The 2022 Nobel Prize in Physics is a fitting end to “spooky” entanglement

“Science progresses one funeral at a time.” — Max Planck

What was so spooky anyway?

In 1935, Albert Einstein and two colleagues (Boris Podolsky and Nathan Rosen) wrote a paper elucidating the conceptual problem quantum entanglement posed for our classical notions of space and time. Either quantum physics disobeyed Einstein’s theory of relativity (in some sense), or quantum physics was not a complete theory. Einstein dismissed the former, referring to it as “spooky action at a distance.” The paper is the source for concepts such as the EPR paradox, EPR pairs, and the like. In fact, entanglement was coined by Erwin Schrodinger in response to the paper, claiming it was the single essential feature of quantum physics. The conclusion of EPR, on the other hand, was that there must be some deeper reality behind the equations of quantum physics that could be known. Since the theory didn’t specify what these might be, they were referred to as “hidden variables.”

The death of spooky entanglement

As the Prize citation points out, the detailed study and understanding of entanglement gave rise to quantum information science, a now mature and multidisciplinary field that underpins the latest achievements in cryptography, sensing, communication, and computation. It also has produced novel insights into problems older than quantum physics itself, including the nature of gravity, causality, complexity, reality, and even free will. In short, entanglement is no longer as “spooky” as even the likes of Einstein once thought.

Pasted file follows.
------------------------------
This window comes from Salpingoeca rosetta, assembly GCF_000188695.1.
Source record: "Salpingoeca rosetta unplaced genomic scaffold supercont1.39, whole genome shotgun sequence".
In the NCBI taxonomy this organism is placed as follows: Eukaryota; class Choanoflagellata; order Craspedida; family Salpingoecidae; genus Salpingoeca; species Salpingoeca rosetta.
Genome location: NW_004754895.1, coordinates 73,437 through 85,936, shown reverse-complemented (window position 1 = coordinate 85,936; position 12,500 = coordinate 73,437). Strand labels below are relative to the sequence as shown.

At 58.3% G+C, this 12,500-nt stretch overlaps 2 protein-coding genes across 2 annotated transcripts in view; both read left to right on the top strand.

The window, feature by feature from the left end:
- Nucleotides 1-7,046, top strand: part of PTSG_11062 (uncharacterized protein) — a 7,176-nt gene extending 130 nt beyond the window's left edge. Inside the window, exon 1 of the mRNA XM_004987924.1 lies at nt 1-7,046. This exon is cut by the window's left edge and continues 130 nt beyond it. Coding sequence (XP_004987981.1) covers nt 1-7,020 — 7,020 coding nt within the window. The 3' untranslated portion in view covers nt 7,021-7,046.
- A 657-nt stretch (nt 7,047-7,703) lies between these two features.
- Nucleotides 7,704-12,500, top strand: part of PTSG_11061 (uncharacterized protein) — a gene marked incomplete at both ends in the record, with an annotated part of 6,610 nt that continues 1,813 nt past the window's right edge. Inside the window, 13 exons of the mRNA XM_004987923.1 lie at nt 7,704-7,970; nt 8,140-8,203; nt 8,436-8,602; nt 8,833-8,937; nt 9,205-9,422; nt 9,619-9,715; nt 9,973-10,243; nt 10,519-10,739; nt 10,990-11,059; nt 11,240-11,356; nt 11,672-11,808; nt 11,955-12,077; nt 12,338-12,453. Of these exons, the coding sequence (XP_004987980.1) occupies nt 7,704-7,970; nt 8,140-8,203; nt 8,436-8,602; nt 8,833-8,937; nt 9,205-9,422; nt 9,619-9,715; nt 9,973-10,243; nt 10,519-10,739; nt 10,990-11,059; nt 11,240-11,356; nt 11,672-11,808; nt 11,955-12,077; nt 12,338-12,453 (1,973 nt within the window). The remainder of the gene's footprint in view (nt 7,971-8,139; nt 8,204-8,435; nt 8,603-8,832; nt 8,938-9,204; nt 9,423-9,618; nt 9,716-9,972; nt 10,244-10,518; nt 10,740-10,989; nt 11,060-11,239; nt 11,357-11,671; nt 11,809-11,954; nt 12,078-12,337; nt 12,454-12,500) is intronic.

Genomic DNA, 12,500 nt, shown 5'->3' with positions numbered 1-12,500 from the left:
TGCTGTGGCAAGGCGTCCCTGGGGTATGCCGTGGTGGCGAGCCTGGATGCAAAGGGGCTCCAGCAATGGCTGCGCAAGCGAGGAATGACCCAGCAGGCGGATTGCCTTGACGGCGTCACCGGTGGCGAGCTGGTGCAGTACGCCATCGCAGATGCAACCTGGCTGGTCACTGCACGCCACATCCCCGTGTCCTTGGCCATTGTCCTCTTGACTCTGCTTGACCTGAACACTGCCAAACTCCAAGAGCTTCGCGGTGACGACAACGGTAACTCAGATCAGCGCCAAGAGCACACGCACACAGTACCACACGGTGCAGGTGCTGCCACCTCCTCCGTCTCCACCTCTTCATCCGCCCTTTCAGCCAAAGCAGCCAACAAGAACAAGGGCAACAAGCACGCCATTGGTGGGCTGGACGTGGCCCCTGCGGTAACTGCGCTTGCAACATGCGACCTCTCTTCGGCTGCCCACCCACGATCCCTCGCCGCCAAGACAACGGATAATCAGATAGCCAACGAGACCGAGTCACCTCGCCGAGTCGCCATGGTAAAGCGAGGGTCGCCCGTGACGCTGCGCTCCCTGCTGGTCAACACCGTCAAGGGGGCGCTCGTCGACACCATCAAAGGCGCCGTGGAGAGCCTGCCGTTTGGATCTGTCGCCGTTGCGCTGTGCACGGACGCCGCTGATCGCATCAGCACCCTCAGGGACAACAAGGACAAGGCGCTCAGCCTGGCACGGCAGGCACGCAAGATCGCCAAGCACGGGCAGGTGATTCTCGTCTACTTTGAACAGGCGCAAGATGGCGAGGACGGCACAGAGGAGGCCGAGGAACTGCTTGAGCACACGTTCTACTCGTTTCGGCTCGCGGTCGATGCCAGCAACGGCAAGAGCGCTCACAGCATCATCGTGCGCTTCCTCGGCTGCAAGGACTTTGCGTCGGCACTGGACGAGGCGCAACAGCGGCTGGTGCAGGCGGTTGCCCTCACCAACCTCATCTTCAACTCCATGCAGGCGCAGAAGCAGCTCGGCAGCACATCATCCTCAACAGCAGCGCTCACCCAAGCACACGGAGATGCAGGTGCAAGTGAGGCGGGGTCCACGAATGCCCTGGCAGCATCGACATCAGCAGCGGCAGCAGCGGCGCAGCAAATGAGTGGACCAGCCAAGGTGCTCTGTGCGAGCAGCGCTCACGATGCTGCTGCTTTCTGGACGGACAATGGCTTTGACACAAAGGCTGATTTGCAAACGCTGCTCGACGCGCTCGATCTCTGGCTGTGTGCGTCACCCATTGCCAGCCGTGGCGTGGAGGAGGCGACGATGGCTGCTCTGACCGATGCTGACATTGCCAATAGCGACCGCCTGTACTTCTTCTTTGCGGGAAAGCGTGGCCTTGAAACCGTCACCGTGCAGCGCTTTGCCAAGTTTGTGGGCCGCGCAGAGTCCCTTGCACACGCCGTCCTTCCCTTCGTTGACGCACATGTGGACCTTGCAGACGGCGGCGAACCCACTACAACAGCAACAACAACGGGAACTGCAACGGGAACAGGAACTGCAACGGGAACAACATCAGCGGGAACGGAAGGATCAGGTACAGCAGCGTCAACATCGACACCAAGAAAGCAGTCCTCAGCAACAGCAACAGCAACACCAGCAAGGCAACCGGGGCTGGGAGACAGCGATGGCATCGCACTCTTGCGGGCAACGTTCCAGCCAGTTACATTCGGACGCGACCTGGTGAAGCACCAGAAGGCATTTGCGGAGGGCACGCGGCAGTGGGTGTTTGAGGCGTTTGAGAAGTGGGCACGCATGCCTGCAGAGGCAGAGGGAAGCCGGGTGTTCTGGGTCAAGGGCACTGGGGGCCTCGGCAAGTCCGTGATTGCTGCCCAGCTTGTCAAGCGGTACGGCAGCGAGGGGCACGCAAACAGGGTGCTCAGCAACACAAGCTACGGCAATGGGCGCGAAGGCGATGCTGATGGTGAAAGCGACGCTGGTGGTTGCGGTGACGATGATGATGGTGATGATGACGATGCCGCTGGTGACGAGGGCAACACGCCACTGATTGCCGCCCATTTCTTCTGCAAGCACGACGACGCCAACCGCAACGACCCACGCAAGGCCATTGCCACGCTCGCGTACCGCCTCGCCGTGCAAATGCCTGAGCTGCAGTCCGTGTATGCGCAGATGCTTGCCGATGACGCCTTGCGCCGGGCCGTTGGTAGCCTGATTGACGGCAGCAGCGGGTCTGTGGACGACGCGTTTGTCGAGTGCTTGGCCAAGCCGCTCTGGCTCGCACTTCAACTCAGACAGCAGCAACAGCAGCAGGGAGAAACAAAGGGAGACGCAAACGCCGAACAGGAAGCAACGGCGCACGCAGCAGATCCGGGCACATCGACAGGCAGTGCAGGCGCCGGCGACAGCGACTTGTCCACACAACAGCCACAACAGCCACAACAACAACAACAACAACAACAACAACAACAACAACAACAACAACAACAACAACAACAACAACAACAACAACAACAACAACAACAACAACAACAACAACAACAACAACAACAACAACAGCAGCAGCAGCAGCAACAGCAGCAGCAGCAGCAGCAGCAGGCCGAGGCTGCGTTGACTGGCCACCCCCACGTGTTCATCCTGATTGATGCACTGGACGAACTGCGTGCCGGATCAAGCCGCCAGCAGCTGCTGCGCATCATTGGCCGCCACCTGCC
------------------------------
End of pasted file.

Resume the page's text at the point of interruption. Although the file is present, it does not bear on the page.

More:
What’s spooky now?

A Nobel Prize in Physics for quantum information is well-deserved and, dare I say, long overdue. But let’s now focus our attention not on the past but on the present quandaries in quantum physics. Indeed, Aspect himself is a co-founder of a quantum computing company and works at the forefront of experimental many-body physics, trying to understand emergent phenomena in quantum gases. Simple particles following rules can get together to create the complexity of the world we see around us, and no one has a satisfactory answer for how that happens and why — that is an example of today’s quantum “spookiness.”

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Chris Ferrie

Quantum theorist by day, father by night. Occasionally moonlighting as a author. csferrie.com